Award-winning Singapore maker of gaming chairs valued at over S$200m after Temasek boost

Homegrown startup Secretlab’s gaming chairs have been very popular among gamers, who often sit for long periods during play time. — Picture from Secretlab via TODAY
Homegrown startup Secretlab’s gaming chairs have been very popular among gamers, who often sit for long periods during play time. — Picture from Secretlab via TODAY

SINGAPORE, Aug 14 — Off the bat from winning the “best gaming chair of 2019” gong, Singapore startup Secretlab has secured millions in funds from a subsidiary of state investment firm Temasek Holdings, in a deal which values the chairmaker at more than S$200 million (RM604 million).

Announcing the deal in a press release yesterday, the five-year-old startup, which is performing strongly in the United States and Europe, said that the “groundbreaking” partnership will allow it to tap Temasek’s expertise to take its business to the next level.

While Secretlab declined to disclose the exact amount of the investment, TODAY understands that the Temasek subsidiary Heliconia Capital Management has taken on a “minority stake” that puts Secretlab’s overall valuation at between S$200 million and S$300 million.

The cash injection from Heliconia is the first from an external investor in Secretlab. Heliconia, a wholly owned Temasek subsidiary, focusses on investing in growth-oriented companies.

With the boost, Ian Alexander Ang, co-founder and chief executive officer of the firm, told TODAY: “We think we will double the number of users by next year. We will be working on making our chairs available more widely.”

Ang, a 27-year-old former professional gamer, founded Secretlab with fellow Singaporean pro-gamer Alaric Choo, 31, in 2014. Their chairs — with sales of more than 200,000 so far — have since gained wide fame in gaming circles.

Secretlab founders Alaric Choo (left) and Ian Alexander Ang believe they can double sales of their gaming chairs by 2020. — Picture from Secretlab via TODAY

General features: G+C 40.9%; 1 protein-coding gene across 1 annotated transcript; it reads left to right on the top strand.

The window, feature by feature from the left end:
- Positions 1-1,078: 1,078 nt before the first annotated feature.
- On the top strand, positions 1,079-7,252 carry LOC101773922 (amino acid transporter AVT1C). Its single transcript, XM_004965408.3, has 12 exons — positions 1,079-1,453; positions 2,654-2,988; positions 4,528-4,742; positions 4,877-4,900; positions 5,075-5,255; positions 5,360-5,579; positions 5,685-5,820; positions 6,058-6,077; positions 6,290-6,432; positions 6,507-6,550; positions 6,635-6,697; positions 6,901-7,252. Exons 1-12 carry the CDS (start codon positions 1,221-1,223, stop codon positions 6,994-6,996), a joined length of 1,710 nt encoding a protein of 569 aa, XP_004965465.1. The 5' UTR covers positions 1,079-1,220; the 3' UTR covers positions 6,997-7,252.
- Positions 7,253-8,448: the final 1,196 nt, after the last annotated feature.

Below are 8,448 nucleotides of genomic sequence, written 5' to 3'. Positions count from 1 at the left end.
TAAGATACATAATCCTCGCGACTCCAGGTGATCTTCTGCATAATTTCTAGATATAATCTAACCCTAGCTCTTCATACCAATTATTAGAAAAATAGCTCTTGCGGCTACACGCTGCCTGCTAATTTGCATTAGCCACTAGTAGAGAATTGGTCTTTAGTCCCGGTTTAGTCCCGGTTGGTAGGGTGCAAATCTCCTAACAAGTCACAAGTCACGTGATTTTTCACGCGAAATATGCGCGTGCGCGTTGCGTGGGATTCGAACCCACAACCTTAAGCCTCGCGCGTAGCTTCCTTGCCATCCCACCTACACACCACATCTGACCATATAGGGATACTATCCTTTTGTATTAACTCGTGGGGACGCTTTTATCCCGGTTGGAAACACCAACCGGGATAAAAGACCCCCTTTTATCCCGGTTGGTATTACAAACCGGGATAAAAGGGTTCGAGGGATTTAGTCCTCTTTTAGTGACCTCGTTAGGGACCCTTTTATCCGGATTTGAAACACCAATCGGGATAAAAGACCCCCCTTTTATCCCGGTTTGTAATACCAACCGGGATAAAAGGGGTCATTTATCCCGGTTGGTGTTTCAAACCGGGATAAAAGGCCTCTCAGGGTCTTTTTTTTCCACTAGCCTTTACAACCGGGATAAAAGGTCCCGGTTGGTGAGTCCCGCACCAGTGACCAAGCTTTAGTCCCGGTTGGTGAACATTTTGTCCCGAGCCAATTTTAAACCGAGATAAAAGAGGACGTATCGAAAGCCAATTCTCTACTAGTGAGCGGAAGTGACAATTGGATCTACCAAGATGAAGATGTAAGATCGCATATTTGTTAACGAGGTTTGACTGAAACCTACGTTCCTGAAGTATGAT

Secretlab founders Alaric Choo (left) and Ian Alexander Ang believe they can double sales of their gaming chairs by 2020. — Picture from Secretlab via TODAY

They are used in the biggest e-sports tournaments worldwide, such as the International Dota 2 Championship that holds the world’s largest e-sports prize pool of S$32 million.

Last month, United Kingdom-based magazine PC Gamer named its S$499 Omega chair “the best gaming chair of 2019”, beating its competitor, Vertagear, on its comfort levels over long periods of gaming. Two weeks ago, American website Cnet also called Secretlab’s S$549 Titan chair the “best overall” gaming chair it had come across this year.

While noting that the Singapore market represents less than five per cent of the company’s sales, Ang said: “We have an incredible, ever-improving product which we need to get out there, and there is a lot of potential in new markets.”

The firm would not disclose which markets Secretlab intends to target, saying it was confidential.

Commenting on the investment, Heliconia’s CEO Derek Lau said: “The brand has fuelled Secretlab’s rapid expansion to over 50 countries within a short period of time. Even non-e-sports fans love their products. We believe the company has significant growth potential.”

Noting that Secretlab’s achievement in rising to become a “recognised global brand” in five years is no mean feat, Lau said: “We hope to add value and journey with them going forward.”

Heliconia also has gaming hardware manufacturer Razer and mixed-martial-arts promoter One Championship among the portfolio of companies it has backed. — TODAY

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